It is widely believed that music first took form in rhythmic patterns of claps, along with beats and taps, presumably with the use of sticks or stones. Then there was shamanism, and various forms of ethnic religions. Their rituals devised methods of producing sounds by creating drums and rattles, as means of communicating with summoned spirits. Yet as the series of chants and incantations were developed to invoke mystical powers, there were no written forms or notations in place, to use as teaching or learning guides.
As music forms advanced in ancient Mesopotamian and Egyptian civilizations, several other musical instruments like sistras, lures, flutes, oboes, trumpets, harps and organs were invented. Archaeologists noted that during the 14th century BC in ancient Mesopotamia and Egypt, musical theory already existed by way of a heptatonic system. Heptatonic refers to a system of producing music using seven different pitches per octave.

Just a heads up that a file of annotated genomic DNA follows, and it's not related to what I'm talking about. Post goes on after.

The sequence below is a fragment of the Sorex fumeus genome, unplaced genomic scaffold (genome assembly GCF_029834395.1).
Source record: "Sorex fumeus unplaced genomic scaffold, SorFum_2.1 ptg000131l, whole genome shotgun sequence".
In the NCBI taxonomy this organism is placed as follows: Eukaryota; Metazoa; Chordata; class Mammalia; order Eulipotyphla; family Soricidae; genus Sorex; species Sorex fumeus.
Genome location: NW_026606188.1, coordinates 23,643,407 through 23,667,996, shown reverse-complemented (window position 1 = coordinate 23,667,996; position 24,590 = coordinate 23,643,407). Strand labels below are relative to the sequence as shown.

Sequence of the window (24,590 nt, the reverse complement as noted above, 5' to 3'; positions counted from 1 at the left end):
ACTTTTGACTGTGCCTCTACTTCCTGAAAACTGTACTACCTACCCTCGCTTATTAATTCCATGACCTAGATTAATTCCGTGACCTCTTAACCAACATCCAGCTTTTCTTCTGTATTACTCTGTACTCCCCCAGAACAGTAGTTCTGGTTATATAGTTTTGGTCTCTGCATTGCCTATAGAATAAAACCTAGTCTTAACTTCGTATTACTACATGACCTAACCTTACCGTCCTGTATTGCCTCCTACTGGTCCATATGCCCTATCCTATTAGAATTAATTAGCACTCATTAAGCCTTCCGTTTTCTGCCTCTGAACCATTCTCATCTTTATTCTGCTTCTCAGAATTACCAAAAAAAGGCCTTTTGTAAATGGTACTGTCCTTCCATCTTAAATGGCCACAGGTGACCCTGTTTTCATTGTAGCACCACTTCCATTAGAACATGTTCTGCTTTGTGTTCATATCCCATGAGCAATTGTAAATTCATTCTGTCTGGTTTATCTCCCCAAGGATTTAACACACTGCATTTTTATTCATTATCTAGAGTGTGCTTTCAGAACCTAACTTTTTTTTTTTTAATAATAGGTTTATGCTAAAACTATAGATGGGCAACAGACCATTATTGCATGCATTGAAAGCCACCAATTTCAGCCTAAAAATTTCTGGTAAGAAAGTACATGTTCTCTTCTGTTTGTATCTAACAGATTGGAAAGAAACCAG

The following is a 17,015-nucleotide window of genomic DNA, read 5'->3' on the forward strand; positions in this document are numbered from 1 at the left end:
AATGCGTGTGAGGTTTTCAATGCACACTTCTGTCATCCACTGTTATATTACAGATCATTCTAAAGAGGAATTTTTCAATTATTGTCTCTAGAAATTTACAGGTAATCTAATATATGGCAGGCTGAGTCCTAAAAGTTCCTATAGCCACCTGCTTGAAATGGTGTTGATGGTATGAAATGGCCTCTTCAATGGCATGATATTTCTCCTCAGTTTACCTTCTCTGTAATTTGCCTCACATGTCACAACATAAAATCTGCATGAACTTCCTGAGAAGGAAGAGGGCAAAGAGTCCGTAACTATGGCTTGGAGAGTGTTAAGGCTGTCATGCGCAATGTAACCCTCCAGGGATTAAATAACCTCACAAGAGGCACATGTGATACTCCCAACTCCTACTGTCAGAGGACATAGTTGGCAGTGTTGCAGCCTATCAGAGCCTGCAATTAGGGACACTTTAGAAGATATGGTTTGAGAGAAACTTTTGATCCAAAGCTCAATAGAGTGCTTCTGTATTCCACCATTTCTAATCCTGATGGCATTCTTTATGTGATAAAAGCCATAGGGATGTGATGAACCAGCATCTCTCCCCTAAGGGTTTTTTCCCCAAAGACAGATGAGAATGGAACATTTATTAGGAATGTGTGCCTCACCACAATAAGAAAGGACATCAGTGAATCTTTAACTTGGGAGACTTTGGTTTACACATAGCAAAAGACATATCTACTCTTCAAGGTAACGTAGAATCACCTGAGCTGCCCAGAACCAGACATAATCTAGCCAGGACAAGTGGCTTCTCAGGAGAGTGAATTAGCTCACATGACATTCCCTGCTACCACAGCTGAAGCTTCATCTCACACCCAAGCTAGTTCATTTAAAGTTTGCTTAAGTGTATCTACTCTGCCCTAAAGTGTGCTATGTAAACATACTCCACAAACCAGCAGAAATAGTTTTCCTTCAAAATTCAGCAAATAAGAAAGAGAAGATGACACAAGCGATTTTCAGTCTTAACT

Still, the development of classical music is attributed to the ancient Greek civilization, since the octave musical theory was formally established and developed in Greece in 600 BC.
Beginnings of Classical Music Transpired in Ancient Greece
There is strong evidence that classical music came about when renowned Greek mathematician Pythagoras, took to studying music as a science, to which he developed the octave as a foundation of music.
Although many scholars contend that the Mesopotamians and Egyptians were the first to produce music in different pitches, Pythagoras, thru his inquiries and observations made popular the notion that inherent ratios existed between pitches. He went on to establish the music theory that the length, size and or weight of a music-producing element was instrumental in creating a tone that is a pitch higher after a series of eight tones.
The scientific studies of music continued in Ancient Greece, with the likes of Pythagoras, Philodemus, Aristides and Aristoxenus contributing their musical theory about rhythm, harmonics and metre. Compilations of their musical theories went on to influence advancements in the development of music in ancient Rome, by the early Christian churches, and subsequently by medieval composers,